As you depart Sign #3 at the lunch stop, you will be paddling in the second plant community, the open shrubby wetlands with plants such as Virginia Sweetspire (Itea). Continue downriver in a well-defined channel for roughly a mile before reaching the Ghost River entrance. Along the way, there are several indications that water is being diverted off to the left, into what appears to be a deep swamp. That is just what the Ghost section is - a deep swamp. Don’t make the common mistake which ear-lier explorers often made and paddle into any of these apparent en-trances. If you were to take the wrong route, passage would be virtually impossible. The only entrance to the Ghost will be partially hidden on the left bank and marked by a “Ghost River Entrance” sign, approximately 14” X 16” in size, along with several of the regular blue and white trail markers. There is also a Sign #4 on river right. If you miss the Ghost River Trail entrance, the channel of the main river will disappear a couple hundred yards downstream. Go back up river and look for the “Ghost Entrance” sign which you can easily see, now on the right side of the river as you paddle upstream.

    When you reach the Ghost Entrance signs, stop, and take a good look around. You are about to enter the “Ghost River section,” a cypress-tupelo swamp and the third plant community found in the LaGrange to Bateman section of the river. After turning left off the main channel into the Ghost, follow the numerous trail markers through the swamp’s narrow twisting corridor fringed by Virginia Sweetspire (Itea) shrubs and elegant cypress and tupelo trees. For the next mile or so, there will be no evidence of the flowing Wolf River. The only movement in the water of this vast swamp will be wakes created by boaters and the wildlife which calls this area home. The river channel seems to disappear, hence the name “Ghost River”.

    On exiting the Ghost section at Sign #5, you will enter a section referred to as “Spirit Lake.” This lake-like area, or open water swamp, also home to numerous cypress and tupelo trees, is the fourth community in the LaGrange to Bateman run. There are no visible river currents in the lake. Navigation is well-defined and signed for easy passage, preventing paddlers from becoming disoriented. Just follow the trail down the old river bed, which meanders its way through this expanse of water and trees. If you have a compass, your heading will be roughly 270 degrees, or west.

    Note the beautiful wetland meadows filled with common floating aquatic plants (swamp doc) stretching seemingly for miles toward the distant southern tree line. Sign #6, which marks the end of Spirit Lake, will be the last of the numbered rendezvous markers. It will take most paddlers approximately 45 minutes to paddle through Spirit Lake. You will know you are leaving the lake when the river current becomes visible again.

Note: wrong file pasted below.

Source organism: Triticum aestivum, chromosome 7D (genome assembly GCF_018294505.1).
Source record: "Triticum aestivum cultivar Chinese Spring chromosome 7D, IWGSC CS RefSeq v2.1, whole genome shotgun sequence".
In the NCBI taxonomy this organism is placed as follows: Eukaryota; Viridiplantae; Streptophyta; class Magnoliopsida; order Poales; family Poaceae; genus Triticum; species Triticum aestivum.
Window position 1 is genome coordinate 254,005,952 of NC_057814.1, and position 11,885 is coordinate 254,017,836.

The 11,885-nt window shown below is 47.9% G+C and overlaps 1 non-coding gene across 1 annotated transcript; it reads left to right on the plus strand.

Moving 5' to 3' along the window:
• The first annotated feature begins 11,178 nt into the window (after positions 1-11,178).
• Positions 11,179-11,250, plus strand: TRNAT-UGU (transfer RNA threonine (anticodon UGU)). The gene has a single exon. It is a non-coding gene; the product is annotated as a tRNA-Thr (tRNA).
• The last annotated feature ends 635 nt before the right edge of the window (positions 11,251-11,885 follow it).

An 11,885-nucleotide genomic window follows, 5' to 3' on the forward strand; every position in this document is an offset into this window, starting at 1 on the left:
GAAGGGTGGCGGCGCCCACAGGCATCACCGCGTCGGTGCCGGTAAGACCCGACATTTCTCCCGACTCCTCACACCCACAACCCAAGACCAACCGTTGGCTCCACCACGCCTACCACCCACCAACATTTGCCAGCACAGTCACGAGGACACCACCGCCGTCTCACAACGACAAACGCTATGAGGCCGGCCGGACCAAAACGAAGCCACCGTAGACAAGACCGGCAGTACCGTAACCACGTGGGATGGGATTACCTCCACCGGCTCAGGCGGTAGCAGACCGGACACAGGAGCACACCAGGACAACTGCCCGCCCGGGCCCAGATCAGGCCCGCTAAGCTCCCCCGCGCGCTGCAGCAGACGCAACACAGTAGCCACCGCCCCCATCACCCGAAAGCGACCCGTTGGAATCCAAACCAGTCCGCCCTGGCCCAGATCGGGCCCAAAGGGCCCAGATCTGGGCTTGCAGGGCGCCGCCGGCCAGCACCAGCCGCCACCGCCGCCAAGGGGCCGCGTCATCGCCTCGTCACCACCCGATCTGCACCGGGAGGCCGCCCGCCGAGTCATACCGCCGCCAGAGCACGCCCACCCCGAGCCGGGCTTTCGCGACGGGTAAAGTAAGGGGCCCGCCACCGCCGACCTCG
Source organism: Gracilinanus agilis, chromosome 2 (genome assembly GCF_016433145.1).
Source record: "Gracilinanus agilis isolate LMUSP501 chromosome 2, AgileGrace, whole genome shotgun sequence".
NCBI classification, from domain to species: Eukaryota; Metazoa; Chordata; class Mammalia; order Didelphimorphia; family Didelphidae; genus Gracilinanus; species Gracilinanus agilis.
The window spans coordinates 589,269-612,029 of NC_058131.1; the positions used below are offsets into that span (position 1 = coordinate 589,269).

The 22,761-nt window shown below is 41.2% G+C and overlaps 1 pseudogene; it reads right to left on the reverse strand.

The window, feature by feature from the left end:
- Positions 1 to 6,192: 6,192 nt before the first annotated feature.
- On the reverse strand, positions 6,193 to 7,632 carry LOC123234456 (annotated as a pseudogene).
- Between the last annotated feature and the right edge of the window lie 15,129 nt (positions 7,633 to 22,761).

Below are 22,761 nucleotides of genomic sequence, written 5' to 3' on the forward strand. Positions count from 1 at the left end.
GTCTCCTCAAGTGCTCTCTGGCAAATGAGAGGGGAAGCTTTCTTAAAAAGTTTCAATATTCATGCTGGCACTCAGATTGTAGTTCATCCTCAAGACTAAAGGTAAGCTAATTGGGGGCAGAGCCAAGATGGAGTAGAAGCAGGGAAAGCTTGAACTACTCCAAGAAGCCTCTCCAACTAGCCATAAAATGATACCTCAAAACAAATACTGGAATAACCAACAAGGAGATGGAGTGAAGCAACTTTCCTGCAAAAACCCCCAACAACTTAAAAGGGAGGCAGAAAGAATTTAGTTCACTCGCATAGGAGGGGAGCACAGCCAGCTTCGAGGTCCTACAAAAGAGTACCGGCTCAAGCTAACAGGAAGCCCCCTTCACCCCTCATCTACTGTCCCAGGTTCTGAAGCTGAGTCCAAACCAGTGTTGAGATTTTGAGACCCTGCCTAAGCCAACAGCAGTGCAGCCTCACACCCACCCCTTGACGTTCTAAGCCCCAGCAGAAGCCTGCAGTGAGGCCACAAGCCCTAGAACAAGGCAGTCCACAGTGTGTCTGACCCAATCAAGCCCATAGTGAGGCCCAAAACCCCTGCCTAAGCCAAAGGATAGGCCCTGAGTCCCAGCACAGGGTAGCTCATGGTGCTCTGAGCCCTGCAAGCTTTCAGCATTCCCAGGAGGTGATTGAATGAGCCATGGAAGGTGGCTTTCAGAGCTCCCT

As you leave the lake, note the log cabin on the right which belongs to the Fayette County Rod and Gun Club. Downstream a few yards on the left is a large sandbar where Mt. Tena Creek enters the Wolf. This is another good stopping point and swimming hole, and a scenic location for a picnic. The Wolf River Conservancy recently acquired the land which includes this favorite spot. Please help WRC protect it by leaving no trash or other items behind.

    This final mile of the Ghost River journey contains the fastest flowing waters on the Wolf. As the river begins to flow rapidly west, it soon empties into an open grassy wetland, the fifth and final plant community encountered on this section of the Wolf. Look for sawgrass and alder shrubs, as well as wading birds likeherons and egrets.

    The take-out point at Bateman Bridge is only a few hundred yards down river. The access ramp is on river right, before passing under the bridge. To reach the Bateman access by car, take Hwy 57 east through Moscow and turn right at Bateman Rd., 3.3 miles east of the Feemster bridge over the Wolf River. Drive south on Bateman Rd. for 1.8 miles and turn left into a gravel parking area before crossing the bridge over the river.

Ghost River Photos

 

The Ghost River Section, A Complete Description with Photos, by Dale Sanders (PDF).

 

Ghost River Trip Description, by Ray Graham.

 

Ghost River Numbered Guide (a one-page guide which includes mileage), by Keith Kirkland.